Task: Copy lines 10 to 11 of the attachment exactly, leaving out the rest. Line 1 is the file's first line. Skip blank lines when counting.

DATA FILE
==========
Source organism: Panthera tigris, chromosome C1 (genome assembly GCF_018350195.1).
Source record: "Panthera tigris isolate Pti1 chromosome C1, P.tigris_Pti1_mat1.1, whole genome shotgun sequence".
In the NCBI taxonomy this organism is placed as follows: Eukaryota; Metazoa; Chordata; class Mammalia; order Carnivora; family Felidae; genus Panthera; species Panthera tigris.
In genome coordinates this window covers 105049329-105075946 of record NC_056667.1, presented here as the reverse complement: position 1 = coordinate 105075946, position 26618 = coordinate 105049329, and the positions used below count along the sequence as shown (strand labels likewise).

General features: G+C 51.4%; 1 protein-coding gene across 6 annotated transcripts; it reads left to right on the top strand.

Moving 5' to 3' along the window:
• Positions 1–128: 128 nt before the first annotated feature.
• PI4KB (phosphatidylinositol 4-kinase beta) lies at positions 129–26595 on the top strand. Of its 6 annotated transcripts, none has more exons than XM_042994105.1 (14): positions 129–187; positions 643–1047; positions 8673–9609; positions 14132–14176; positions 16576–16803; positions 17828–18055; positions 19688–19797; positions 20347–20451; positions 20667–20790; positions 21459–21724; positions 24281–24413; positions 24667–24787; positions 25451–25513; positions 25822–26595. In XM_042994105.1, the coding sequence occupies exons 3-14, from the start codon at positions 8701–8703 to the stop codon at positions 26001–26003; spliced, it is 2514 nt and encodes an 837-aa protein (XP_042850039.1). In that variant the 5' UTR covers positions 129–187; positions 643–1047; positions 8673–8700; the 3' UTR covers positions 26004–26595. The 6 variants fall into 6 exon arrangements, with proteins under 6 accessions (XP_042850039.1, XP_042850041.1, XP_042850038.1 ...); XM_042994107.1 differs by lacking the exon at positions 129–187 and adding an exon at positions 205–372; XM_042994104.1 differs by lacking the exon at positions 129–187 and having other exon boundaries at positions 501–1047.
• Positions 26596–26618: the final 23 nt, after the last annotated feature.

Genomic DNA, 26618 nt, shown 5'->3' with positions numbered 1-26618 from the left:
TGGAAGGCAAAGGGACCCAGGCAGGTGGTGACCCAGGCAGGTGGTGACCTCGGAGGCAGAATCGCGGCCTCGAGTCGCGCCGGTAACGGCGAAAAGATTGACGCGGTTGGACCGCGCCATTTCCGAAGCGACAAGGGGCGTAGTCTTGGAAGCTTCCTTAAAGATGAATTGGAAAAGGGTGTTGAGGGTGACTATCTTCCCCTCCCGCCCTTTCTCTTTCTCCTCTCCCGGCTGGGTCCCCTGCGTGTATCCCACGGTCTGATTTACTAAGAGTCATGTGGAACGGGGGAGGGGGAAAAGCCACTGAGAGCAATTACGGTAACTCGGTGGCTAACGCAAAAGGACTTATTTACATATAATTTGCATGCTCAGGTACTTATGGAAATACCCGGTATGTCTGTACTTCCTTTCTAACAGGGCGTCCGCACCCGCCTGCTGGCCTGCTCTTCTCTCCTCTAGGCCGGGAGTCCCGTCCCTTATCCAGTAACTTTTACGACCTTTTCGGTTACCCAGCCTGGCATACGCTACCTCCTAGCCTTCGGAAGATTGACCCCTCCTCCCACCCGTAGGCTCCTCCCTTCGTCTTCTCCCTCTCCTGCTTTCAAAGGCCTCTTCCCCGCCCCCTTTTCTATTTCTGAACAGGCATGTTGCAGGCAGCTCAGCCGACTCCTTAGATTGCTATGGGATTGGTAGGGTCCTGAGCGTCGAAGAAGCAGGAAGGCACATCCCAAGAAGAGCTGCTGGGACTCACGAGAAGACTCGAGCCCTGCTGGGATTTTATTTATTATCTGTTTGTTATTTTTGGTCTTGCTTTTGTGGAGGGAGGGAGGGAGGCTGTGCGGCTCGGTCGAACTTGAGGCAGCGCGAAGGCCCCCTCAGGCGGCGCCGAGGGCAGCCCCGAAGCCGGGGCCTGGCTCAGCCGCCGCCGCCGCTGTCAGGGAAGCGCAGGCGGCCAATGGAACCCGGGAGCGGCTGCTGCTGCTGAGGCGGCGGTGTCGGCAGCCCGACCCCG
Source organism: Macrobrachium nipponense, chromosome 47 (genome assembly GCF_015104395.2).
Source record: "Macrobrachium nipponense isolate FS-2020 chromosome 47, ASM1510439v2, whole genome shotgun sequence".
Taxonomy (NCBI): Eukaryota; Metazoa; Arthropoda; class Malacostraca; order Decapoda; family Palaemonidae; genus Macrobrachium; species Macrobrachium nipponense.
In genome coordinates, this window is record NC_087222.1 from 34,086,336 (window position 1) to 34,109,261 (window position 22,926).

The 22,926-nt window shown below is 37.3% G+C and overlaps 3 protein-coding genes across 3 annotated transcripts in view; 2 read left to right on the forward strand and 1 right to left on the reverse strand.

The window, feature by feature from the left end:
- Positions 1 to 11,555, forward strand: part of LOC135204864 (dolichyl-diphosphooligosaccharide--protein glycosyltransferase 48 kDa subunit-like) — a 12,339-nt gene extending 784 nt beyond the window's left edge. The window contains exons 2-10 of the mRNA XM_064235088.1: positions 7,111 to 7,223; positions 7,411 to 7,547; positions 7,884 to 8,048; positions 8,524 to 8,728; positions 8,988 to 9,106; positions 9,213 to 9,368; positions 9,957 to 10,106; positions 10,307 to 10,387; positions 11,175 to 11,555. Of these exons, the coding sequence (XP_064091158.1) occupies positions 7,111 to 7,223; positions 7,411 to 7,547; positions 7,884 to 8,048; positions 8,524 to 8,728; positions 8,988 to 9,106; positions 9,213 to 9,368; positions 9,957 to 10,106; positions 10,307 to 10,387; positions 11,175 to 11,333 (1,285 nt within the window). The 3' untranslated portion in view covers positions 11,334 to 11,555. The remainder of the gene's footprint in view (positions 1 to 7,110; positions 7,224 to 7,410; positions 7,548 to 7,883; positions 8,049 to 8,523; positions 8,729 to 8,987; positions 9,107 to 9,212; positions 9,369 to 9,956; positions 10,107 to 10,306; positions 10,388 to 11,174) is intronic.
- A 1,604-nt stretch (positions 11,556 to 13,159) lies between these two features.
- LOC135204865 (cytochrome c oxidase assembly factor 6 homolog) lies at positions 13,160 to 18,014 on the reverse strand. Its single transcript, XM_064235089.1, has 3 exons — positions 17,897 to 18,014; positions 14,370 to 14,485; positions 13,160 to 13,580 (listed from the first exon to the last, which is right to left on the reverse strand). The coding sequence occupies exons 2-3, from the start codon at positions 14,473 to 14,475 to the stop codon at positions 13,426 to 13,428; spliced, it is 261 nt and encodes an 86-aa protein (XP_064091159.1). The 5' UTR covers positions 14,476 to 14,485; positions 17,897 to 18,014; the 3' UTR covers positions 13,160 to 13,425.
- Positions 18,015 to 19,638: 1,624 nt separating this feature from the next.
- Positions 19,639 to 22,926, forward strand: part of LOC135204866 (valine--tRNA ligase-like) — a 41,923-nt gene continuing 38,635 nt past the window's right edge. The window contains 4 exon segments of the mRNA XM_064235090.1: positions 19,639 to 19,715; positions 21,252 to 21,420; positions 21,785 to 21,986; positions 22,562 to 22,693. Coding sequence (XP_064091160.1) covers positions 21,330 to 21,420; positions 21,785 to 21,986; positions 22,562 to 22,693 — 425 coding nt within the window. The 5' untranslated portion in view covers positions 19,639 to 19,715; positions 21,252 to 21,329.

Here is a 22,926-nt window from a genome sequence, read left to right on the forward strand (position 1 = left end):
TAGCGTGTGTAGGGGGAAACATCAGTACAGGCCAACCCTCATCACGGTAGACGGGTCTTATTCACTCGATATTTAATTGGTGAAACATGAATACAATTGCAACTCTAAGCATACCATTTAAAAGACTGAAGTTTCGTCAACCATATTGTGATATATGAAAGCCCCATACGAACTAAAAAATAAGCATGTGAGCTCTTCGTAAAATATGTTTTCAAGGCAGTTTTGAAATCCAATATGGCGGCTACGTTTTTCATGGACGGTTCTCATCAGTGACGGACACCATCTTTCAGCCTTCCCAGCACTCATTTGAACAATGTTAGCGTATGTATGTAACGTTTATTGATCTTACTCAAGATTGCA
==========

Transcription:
Genomic DNA, 26618 nt, shown 5'->3' with positions numbered 1-26618 from the left:
TGGAAGGCAAAGGGACCCAGGCAGGTGGTGACCCAGGCAGGTGGTGACCTCGGAGGCAGAATCGCGGCCTCGAGTCGCGCCGGTAACGGCGAAAAGATTGACGCGGTTGGACCGCGCCATTTCCGAAGCGACAAGGGGCGTAGTCTTGGAAGCTTCCTTAAAGATGAATTGGAAAAGGGTGTTGAGGGTGACTATCTTCCCCTCCCGCCCTTTCTCTTTCTCCTCTCCCGGCTGGGTCCCCTGCGTGTATCCCACGGTCTGATTTACTAAGAGTCATGTGGAACGGGGGAGGGGGAAAAGCCACTGAGAGCAATTACGGTAACTCGGTGGCTAACGCAAAAGGACTTATTTACATATAATTTGCATGCTCAGGTACTTATGGAAATACCCGGTATGTCTGTACTTCCTTTCTAACAGGGCGTCCGCACCCGCCTGCTGGCCTGCTCTTCTCTCCTCTAGGCCGGGAGTCCCGTCCCTTATCCAGTAACTTTTACGACCTTTTCGGTTACCCAGCCTGGCATACGCTACCTCCTAGCCTTCGGAAGATTGACCCCTCCTCCCACCCGTAGGCTCCTCCCTTCGTCTTCTCCCTCTCCTGCTTTCAAAGGCCTCTTCCCCGCCCCCTTTTCTATTTCTGAACAGGCATGTTGCAGGCAGCTCAGCCGACTCCTTAGATTGCTATGGGATTGGTAGGGTCCTGAGCGTCGAAGAAGCAGGAAGGCACATCCCAAGAAGAGCTGCTGGGACTCACGAGAAGACTCGAGCCCTGCTGGGATTTTATTTATTATCTGTTTGTTATTTTTGGTCTTGCTTTTGTGGAGGGAGGGAGGGAGGCTGTGCGGCTCGGTCGAACTTGAGGCAGCGCGAAGGCCCCCTCAGGCGGCGCCGAGGGCAGCCCCGAAGCCGGGGCCTGGCTCAGCCGCCGCCGCCGCTGTCAGGGAAGCGCAGGCGGCCAATGGAACCCGGGAGCGGCTGCTGCTGCTGAGGCGGCGGTGTCGGCAGCCCGACCCCG